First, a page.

Laser attacks on low-flying aircraft are not limited to the U.S. Following recent reports of aircraft targeted near Boston, local news reports in Yorkshire, U.K., have passed along an “urgent appeal” from the local air ambulance operator after what U.K. Yahoo News characterized as an “alarming spike” in laser-related incidents. Last Friday night (Sept. 22), a crew member on a Yorkshire Air Ambulance (YAA) helicopter suffered a burned cornea in one of three attacks that week.
Described as an independent charity organization, YAA has appealed for help in locating the perpetrators. Technical crew member Alex Clark was on board the helicopter during a positioning flight returning to its base airport in Wakefield. Clark is expected to make a full recovery, but YAA chief pilot Owen McTeggart said, “If we get a laser attack while trying to land at the site of an incident, it means we cannot land, and the injured person on the ground doesn’t get the care that we are there to provide. [Even if it does not strike a crew member’s eyes] it is a massive distraction for the crew during a critical stage of flight.”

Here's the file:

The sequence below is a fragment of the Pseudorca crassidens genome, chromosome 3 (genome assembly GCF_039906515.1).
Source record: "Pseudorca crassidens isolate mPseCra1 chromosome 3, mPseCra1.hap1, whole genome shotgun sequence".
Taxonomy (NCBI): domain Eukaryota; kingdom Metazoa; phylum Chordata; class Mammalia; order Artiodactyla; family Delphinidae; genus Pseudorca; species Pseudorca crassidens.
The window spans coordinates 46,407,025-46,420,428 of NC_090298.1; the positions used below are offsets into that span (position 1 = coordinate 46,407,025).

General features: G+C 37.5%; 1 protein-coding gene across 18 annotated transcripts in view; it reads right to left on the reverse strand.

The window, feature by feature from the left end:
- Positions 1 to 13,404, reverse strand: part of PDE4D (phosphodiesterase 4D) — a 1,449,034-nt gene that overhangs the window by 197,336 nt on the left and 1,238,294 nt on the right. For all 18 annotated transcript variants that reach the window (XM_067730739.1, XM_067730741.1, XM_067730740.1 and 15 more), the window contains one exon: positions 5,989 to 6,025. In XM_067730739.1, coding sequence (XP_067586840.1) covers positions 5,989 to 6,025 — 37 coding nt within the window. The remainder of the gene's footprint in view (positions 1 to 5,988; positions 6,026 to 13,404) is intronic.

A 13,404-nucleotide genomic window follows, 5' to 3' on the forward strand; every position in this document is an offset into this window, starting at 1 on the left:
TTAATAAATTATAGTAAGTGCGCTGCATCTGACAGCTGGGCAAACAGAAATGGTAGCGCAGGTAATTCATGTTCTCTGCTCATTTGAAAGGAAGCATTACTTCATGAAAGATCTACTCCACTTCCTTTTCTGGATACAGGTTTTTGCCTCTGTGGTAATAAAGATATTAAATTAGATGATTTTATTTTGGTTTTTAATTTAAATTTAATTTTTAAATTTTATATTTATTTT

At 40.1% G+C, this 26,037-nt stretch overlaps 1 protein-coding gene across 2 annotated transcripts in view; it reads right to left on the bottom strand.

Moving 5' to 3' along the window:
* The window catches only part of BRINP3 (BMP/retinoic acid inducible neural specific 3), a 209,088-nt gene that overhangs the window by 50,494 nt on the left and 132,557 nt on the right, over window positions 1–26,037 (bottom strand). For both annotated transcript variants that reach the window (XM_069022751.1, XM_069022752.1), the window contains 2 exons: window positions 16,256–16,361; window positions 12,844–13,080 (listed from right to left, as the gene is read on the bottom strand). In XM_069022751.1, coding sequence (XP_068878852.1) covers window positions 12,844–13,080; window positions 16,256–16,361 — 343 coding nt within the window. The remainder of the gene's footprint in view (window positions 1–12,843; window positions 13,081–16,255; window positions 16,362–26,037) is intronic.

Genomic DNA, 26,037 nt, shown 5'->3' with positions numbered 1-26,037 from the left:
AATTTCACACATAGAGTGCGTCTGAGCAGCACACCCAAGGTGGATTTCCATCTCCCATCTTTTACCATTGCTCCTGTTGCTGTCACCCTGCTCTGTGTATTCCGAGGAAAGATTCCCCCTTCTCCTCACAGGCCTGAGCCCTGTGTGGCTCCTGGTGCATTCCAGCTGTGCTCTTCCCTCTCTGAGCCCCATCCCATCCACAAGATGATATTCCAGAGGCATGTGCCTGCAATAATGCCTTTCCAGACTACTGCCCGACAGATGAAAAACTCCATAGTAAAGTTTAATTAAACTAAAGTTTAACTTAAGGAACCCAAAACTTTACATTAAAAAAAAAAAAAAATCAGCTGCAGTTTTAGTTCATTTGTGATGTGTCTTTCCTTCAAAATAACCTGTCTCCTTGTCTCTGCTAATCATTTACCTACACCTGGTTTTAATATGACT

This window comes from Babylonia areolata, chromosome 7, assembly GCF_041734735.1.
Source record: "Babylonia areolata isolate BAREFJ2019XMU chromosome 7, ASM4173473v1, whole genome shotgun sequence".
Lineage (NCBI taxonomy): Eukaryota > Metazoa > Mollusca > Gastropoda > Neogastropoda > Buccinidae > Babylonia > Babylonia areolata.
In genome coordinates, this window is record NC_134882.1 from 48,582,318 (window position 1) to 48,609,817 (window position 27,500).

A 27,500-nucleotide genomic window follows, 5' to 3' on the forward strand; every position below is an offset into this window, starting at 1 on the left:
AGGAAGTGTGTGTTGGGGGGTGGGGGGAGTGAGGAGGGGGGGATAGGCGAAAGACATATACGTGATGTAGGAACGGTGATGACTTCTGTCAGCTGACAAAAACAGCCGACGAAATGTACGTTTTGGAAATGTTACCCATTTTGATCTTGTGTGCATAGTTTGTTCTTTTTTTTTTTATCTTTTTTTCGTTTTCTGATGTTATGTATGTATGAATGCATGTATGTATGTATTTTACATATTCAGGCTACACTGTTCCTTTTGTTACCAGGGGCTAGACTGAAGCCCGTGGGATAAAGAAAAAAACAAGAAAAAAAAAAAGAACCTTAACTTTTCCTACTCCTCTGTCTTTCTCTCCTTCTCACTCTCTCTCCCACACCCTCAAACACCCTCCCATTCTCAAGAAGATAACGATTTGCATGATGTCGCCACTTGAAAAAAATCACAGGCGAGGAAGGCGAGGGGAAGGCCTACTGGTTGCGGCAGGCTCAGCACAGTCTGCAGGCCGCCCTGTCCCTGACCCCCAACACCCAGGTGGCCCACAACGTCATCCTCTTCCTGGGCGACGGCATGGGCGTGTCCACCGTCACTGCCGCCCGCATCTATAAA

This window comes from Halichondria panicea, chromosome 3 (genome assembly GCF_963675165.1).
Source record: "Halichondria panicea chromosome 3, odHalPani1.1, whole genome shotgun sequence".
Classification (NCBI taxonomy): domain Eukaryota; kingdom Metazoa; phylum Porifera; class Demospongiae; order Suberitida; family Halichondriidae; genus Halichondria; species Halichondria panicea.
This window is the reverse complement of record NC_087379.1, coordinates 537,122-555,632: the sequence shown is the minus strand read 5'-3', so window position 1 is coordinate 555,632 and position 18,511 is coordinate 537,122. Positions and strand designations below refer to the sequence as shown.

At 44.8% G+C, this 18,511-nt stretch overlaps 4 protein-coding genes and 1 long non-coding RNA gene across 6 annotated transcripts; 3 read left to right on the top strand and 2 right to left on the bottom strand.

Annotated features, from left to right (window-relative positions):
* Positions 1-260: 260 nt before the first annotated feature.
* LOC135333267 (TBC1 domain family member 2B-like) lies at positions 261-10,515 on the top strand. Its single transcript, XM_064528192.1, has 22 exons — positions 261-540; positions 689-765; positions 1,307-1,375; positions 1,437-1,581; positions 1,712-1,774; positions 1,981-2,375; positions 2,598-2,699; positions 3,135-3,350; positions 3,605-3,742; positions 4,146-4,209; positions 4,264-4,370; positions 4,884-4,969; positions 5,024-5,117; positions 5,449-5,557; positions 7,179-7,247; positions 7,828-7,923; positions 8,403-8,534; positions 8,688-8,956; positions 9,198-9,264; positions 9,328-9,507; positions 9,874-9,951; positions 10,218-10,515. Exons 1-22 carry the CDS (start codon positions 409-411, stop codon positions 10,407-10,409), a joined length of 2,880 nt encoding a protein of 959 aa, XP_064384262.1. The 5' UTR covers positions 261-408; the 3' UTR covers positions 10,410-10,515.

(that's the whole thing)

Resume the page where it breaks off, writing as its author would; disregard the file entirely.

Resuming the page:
McTeggart added, “I’m sure most people that point a laser at a helicopter think it’s just a laugh and no harm is caused. But it can, in some cases, have life-changing consequences for the pilot, the crew, and the patient in the back whose life they are trying to save.”
Mike Harrop, YAA Chairman, said: “Our crew shouldn’t feel fearful of flying on a shift at YAA, all because someone somewhere finds it amusing to shine lasers at aircraft, or they are ignorant to the dangers they are putting our crew in.”